The selection process that brought Dr. Marcia Lyles to Jersey City as its new superintendent of schools was long, contentious and divisive. She has been hired for a job some in the community wish had gone to other candidates. She wasn’t able to officially begin her position until after Labor Day, because several members of the school board refused to approve her employment contract.
Now on the job, Lyles seems unflappable and unfazed by the drama that preceded the start of the school year on Sept. 5. In discussing her vision and plans for the district over the next four years, Lyles focused squarely on the needs of students, parents, and families.
“The important thing is to keep the end in mind,” Lyles said, six days into the new school year. “We always talk about improving student outcomes, accelerating student achievement. For me, my goal is to see that accelerated across the district so that it doesn’t matter where you live, what school you attend. Everything I do is centered around the ideas of excellence and equity everywhere…I see this as a baseline year where we establish things that need to be put into place so that we can meet that goal.”
‘It is important for the parents to feel some ownership and to feel empowered about what goes on in the district.’—Marcia Lyles
Lyles, who last year served as the superintendent of the Christina School District in Delaware, isn’t naïve and knows “excellence and equity everywhere isn’t going to happen overnight.” And she understands that different types of students – and perhaps even different types of families – will come to the school district with different resources and needs.
“We understand that equity does not mean ‘equal.’ But it’s about providing access. That means partnering with those groups and entities that will help us provide that for our families,” she said. Lyles gave the example of a meeting she held with the central office staff in which she asked how the district communicates with parents. She was told that information is posted regularly online.
“I said, ‘Well, not every parent has regular access to the internet,’” she recalled. “So, we clearly need to create or improve partnerships so that our families have the access they need so the students can do well.”
Lyles said the district’s lowest performing schools and students will be a priority of her administration. She expects to assist these schools and students, in part, she said, by strengthening the network of principals and other leaders in the district.
“What I said to principals is they have some wonderful [programs] and I want to replicate the best practices. So I want to very quickly identify the schools that are doing things well and determine why they are doing well.”
She said she plans to build on some of the programs that are already in place.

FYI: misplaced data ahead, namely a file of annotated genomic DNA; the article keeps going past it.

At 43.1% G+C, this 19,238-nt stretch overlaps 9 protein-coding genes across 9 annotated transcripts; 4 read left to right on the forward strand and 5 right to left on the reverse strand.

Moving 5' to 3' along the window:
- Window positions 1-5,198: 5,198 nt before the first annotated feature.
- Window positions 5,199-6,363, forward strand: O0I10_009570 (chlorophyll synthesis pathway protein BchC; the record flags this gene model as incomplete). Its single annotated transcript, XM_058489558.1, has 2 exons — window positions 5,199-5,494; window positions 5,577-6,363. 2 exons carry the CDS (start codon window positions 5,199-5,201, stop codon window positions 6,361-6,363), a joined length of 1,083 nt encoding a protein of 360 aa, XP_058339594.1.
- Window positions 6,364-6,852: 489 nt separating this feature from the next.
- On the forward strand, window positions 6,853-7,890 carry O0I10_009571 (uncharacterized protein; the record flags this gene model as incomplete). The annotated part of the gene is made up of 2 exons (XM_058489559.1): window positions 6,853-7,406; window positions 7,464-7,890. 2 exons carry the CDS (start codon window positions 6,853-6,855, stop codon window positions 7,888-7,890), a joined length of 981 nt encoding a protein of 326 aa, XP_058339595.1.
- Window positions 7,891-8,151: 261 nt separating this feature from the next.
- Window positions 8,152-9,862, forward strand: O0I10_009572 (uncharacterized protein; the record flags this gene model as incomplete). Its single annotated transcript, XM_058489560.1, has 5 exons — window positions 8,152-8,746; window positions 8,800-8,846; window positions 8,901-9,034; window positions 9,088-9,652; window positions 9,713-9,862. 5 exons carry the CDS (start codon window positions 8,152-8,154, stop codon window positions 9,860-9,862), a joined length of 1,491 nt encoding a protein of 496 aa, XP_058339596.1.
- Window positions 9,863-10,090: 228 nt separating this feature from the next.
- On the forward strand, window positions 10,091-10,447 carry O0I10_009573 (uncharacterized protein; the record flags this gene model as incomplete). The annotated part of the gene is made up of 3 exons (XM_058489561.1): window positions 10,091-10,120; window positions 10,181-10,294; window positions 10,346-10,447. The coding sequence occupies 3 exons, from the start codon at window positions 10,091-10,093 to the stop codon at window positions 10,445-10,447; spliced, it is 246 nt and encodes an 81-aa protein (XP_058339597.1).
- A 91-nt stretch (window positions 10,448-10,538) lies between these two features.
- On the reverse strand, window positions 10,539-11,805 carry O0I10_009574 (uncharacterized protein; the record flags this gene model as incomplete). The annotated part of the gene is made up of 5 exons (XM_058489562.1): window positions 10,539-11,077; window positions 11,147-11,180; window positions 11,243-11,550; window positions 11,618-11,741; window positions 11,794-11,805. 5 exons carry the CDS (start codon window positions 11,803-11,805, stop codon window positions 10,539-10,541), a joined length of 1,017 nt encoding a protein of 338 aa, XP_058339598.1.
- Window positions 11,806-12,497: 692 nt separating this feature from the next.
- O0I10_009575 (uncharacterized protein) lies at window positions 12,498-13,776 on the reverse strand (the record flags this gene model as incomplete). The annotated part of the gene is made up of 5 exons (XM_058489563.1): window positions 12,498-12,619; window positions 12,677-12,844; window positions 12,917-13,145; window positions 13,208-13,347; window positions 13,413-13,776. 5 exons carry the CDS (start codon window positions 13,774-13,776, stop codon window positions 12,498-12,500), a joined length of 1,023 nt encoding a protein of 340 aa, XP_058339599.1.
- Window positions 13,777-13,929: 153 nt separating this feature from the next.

Lyles moved to Jersey City last month. Throughout the summer, she followed local news accounts of the controversy surrounding the superintendent search process and the discussion around her contract. After attending the special board meeting of Sept. 11, and listening to comments from the community, she seems to understand that many parents right now feel alienated from the school system. She understands that this is a problem.
“It is important for the parents and community to feel some ownership and to feel empowered about what goes on in the district. I think that’s a critical piece. Clearly from everything that’s going on, that is not the universal feeling,” Lyles acknowledged.
At this point she said she wants to work with parent organizations that are already involved in the local schools, like the various PTA groups, for example. Lyles said every time she meets a PTA president she asks that parent to invite her into their school so she can meet other parents and hear their concerns and view of the district.
“I want to expand the feeling that they can make a difference in the schools, that the schools are responsive to them, that the partnership between us is real,” she said.
While the larger community beyond the universe of parents, students, and educators, “has a stake in what goes on here,” Lyles said, “my priority is those parents whose children are affected each and every day by what we do.”
Community groups and activists who lack a direct tie to students and the school system will be a secondary priority for Lyles.
When asked how she felt about the implications her success, or lack of success, may have on Jersey City politics beyond the classroom, Lyles said, “I really do not think about my success impacting adults. What drives me, and what success means to me, is about what our students are able to do.”
E-mail E. Assata Wright at email@example.com.